What was true of inanimate objects belonging to our great Sages was also true of the animals they owned. Our Sages tell us, “If the ancients are sons of angels then we are sons of man (human beings). And if the ancients are sons of man, then we are like donkeys, and not like the donkey of Rabbi Hanina ben Dosa and of Rabbi Pinhas ben Yair, but like other donkeys” (Shabbat 112b). Rabbi Pinhas ben Yair’s donkey was special indeed; our Sages relate that it could tell with just a quick whiff whether or not its fodder had been tithed (Hullin 7a)! The Arizal teaches that simply by riding on it, Rabbi Pinhas ben Yair had elevated a humble animal to an impressive level of spirituality (Shaar HaMitzvot, Parashat Ekev, p. 42a). As we see, a great tzaddik has the power to imbue even inanimate objects, as well as living beings, with something of his sanctity.
Imprints of Evil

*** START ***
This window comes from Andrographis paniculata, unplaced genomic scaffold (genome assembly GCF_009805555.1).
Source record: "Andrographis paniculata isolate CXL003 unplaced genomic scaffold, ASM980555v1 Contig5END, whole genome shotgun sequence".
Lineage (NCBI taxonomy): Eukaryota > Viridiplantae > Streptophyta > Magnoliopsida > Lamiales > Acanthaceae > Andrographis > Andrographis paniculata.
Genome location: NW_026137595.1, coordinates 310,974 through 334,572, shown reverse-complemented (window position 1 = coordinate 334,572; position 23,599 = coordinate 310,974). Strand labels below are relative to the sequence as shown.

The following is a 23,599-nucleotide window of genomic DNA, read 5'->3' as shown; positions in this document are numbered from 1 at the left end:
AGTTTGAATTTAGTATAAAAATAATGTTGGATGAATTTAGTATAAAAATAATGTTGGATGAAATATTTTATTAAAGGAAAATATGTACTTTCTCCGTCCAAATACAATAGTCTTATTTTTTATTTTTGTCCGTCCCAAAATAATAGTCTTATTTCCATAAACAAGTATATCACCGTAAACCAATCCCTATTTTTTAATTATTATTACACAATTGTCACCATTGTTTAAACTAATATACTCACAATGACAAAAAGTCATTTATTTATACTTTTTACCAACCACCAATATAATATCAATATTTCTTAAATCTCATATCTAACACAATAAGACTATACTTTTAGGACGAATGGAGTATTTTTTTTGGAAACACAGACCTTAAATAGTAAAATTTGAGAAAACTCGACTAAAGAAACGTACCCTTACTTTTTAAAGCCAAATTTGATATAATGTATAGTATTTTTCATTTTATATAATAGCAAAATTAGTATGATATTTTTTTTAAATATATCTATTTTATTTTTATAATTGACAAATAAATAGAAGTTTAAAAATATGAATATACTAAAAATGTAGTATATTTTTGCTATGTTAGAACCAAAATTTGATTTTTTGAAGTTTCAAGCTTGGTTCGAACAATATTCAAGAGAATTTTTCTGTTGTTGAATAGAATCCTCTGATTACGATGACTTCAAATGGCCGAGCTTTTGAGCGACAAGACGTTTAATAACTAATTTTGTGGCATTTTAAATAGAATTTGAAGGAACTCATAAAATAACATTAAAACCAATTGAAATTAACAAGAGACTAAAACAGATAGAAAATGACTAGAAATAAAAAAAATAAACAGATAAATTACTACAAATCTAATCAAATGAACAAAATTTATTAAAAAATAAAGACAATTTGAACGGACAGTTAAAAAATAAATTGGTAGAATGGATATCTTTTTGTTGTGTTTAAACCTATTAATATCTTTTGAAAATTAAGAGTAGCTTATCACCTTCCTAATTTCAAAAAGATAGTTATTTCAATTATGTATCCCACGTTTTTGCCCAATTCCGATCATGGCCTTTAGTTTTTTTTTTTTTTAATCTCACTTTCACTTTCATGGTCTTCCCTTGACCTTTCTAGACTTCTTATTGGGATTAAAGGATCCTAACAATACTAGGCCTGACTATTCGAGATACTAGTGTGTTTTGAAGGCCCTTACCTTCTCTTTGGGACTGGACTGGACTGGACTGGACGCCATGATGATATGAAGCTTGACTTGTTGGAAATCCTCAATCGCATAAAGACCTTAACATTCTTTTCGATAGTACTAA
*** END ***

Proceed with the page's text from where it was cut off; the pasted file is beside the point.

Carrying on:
There is a principle that “G-d has made the one corresponding to the other” (Kohelet 7:14), meaning two opposing forces which parallel one another. Just as the sanctity of the righteous has the power to elevate, so too, the impurity of the wicked has the power to defile and debase. This principle is highlighted in King David’s words, “Happy is the man who did not walk in the counsel of the wicked, and in the way of the sinners he did not stand, and in a gathering place of scoffers he did not sit” (Tehillim 1:1). The wording of the verse indicates that it was not only when the sinners and scoffers were physically present that he stayed away from their haunts. Even after they had left the scene, he still kept his distance, because the imprint of impurity that the wicked impart clings to the location permanently. The power of that entrenched impurity affects those who stand or sit there, even long after they are gone. Based on this concept, we can explain our Sages’ teaching in Avot (3:2), which cites this verse: “Rabbi Hanina ben Teradyon says, two who sit together with no words of Torah between them are a gathering of scoffers, as it says, ‘And in a gathering place of scoffers he did not sit.’” Our Sages’ statement is surprising. How can we imagine two Jews sitting together without sharing words of Torah? The Tanna tells us how this came about: it is because they are seated in “a gathering place of scoffers.” Sometime before these two gentlemen took their seats, the room had been occupied by sinners and